# Huffman Encoding

Updated:

Huffman codes compress data very effectively: savings of 20% to 90% are typical, depending on the characteristics of the data being compressed. We consider the data to be a sequence of characters. Huffman’s greedy algorithm uses a table giving how often each character occurs (i.e., its frequency) to build up an optimal way of representing each character as a binary string. —— CRLS

## 1. Encode and Decode ### 1.1 Binary character code

Each character is represented by a unique binary string, which we call a codeword.

### 1.2 Fixed-/variable-length codeword

Say, a data file of 100,000 characters contains only the characters a~f, with the frequencies indicated.

• If we use a fixed-length code, we need 3 bits to represent 6 characters: a = 000, b = 001, . . . , f = 101. This method requires 300,000 bits to code the entire file.
• Using the variable-length code shown, we can encode the file in only 224,000 bits. // this method achieved a saving of approximately 25% and in fact, this is an optimal character code for this file

### 1.3 Prefix codes

(As the naming issue mentioned in CLRS, I do reckon that something like “prefix-free codes” might be a better name…)

A prefix code can always achieve the optimal data compression among any character code. —— CRLS

• Encoding is always simple for any binary character code; we just concatenate the codewords representing each character of the file.

• we code the 3-character file: “abc” as 0.101.100 = 0101100, where “.” denotes concatenation.
• Prefix codes are desirable because they simplify decoding ! Since no codeword is a prefix of any other, the codeword that begins an encoded file is unambiguous.

• By unambiguous, I mean we can simply identify the initial codeword, translate it back to the original character, and repeat the decoding process on the remainder of the encoded file.
• the string 001011101 parses uniquely as 0.0.101.1101, which decodes to "aabe".

### 1.4 Decoding representation

The decoding process needs a convenient representation for the prefix code so that we can easily pick off the initial codeword. A binary tree whose leaves are the given characters provides one such representation. —— CRLS #### Interpretation:

• A simple path from the root to a character: a codeword for a character
• 0: go to the left child
• 1: go to the right child

Tip: note that these trees are not BSTs as their leaves need not appear in sorted order, and internal nodes do not contain character keys.

### 1.5 Optimal code properties

An optimal code for a file is always represented by a full binary tree, in which every non-leaf node has two children. —— CRLS

Therefore, the fixed-length code in the figure is not optimal since its tree is not a full binary tree: it contains codewords beginning with 10. . ., but not beginning with 11. . ..

#### Binary tree (BT) properties for prefix coding:

• BT must be full;

• If C is the alphabet from which the characters are drawn, all character frequencies are positive;

• The tree for an optimal prefix code has exactly |C| leaves, one for each letter of the alphabet;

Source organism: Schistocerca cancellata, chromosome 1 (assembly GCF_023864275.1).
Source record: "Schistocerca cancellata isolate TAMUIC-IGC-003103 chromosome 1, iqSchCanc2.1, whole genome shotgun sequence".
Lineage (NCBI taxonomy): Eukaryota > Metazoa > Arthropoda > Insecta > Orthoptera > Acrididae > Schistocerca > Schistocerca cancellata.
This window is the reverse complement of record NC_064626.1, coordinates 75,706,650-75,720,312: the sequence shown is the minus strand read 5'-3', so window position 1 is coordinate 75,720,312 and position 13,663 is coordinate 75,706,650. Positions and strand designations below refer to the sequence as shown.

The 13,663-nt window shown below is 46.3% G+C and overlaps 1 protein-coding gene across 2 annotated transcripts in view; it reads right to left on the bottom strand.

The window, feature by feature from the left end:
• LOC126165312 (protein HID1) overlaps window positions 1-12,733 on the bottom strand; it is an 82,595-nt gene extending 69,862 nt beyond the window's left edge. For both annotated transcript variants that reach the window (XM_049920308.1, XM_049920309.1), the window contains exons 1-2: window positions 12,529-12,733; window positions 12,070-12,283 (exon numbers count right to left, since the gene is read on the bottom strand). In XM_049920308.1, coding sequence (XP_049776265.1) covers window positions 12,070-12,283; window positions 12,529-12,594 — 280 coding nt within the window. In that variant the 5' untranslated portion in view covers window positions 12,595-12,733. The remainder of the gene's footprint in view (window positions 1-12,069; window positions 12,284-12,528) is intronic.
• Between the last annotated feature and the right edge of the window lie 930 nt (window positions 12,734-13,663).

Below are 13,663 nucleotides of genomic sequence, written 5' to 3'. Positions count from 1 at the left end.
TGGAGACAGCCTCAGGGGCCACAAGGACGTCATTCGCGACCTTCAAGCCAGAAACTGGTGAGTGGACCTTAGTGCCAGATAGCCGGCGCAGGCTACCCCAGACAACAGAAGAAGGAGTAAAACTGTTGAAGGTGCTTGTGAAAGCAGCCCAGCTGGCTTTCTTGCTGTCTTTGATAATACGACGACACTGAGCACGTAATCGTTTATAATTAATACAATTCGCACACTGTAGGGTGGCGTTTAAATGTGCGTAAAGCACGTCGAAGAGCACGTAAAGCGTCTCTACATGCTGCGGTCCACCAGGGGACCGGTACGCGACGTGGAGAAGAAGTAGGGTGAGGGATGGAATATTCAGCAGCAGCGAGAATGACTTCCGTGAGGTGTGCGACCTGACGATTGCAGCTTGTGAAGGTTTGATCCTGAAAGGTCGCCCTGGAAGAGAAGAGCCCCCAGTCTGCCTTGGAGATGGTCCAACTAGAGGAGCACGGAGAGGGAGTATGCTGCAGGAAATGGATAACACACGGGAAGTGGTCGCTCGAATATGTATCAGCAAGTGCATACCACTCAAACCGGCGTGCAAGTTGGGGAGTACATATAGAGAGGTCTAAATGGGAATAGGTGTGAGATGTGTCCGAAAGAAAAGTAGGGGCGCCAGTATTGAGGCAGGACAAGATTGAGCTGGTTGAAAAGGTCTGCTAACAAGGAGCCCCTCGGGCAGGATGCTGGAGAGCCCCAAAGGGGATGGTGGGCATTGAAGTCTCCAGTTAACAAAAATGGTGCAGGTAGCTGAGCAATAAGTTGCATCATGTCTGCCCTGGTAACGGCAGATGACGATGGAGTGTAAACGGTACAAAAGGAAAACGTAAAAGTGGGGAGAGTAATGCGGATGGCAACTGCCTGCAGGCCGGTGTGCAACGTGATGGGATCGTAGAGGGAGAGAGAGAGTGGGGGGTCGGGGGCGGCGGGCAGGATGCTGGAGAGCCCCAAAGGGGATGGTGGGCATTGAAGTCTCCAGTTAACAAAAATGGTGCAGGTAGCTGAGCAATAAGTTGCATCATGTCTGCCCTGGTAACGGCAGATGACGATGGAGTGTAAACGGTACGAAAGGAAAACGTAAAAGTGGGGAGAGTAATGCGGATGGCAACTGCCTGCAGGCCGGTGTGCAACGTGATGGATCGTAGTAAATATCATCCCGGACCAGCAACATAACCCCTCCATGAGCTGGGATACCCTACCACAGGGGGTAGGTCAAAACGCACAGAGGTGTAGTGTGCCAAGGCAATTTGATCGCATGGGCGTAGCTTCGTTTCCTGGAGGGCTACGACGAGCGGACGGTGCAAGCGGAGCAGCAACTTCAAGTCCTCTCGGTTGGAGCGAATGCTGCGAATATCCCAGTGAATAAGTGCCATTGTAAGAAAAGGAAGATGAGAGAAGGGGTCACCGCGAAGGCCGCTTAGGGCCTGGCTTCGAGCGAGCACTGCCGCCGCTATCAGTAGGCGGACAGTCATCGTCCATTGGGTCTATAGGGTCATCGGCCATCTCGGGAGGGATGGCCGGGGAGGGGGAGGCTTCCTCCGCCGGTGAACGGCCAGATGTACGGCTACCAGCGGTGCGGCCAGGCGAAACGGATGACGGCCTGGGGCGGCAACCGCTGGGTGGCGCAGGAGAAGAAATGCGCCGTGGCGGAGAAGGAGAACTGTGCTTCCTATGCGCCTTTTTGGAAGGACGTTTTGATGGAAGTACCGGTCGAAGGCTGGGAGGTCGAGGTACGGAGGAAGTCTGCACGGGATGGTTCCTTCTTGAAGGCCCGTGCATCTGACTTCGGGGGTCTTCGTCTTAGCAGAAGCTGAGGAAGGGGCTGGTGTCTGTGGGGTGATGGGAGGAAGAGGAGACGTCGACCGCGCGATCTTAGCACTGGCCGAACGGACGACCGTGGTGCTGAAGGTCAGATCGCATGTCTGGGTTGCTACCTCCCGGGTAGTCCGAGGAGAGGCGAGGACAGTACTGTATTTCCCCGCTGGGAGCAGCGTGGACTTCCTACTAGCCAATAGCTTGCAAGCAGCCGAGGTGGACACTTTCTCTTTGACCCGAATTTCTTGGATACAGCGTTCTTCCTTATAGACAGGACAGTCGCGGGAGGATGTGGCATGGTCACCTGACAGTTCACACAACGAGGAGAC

• The tree has exactly |C| - 1 internal nodes;

• Given a tree T corresponding to a prefix code, we can easily compute the number of bits required to encode a file as follows

• let’s denote c as each character in the alphabet C;
• c.freq denotes the frequency of c in a file;
• d_T(c) denotes the depth of the c’s leaf in T; ( Note that d_T(c) is also the length of the codeword for character c )
• The number of bits required to encode a file is thus ( the cost of the tree ): ## 2. Huffman encoding ### 2.1 Pseudocode

struct CharNode {
char value;
int  freq;

CharNode* left;
CharNode* right;
};

C = Set[CharNode]

Algorithm HuffmanEncoding(C):
n := |C|
Q := new MinPriorityQueue( BuildMinHeap(C, key=freq) )

For i := 1 to (n-1) do
newNode := new CharNode

newNode.left := ExtractMin(Q)
newNode.right:= ExtractMin(Q)
newNode.freq := newNode.left.freq + newNode.right.freq

MinHeapInsert(Q, newNode)

return ExtractMin(Q) --> return the root of the tree

• Huffman encoding builds a tree T corresponding to the optimal code in a bottom-up manner. It begins with a set of |C| leaves and performs a sequence of |C| - 1merging” operations to create the final tree. (n-1 times merging).

• The algorithm uses a min-priority queue Q keyed on the freq attribute in order to to identify the two least-frequent node objects to merge together.

• When we merge two nodes (setting the left and right for the newNode), the result is a new node whose frequency is the sum of the frequencies of the two nodes that were merged.

### 2.2 Time Complexity

• BuildMinHeap() in $O(n)$ time;
• The for-loop has (n-1) iterations;
• ExtractMin() and MinHeapInsert() in $O(lgn)$ time carrying on by the for-loop (n-1) times; ( recall each heap modification operation is in $O(lgn)$ )
$T(n) = O(n)+\Theta(n\ lgn) \in O(n\ lgn)$

Tips: We can reduce the running time to $O(nlglgn)$ by replacing the binary min-heap with a van Emde Boas tree (see CRLS Chapter 20).

Tags: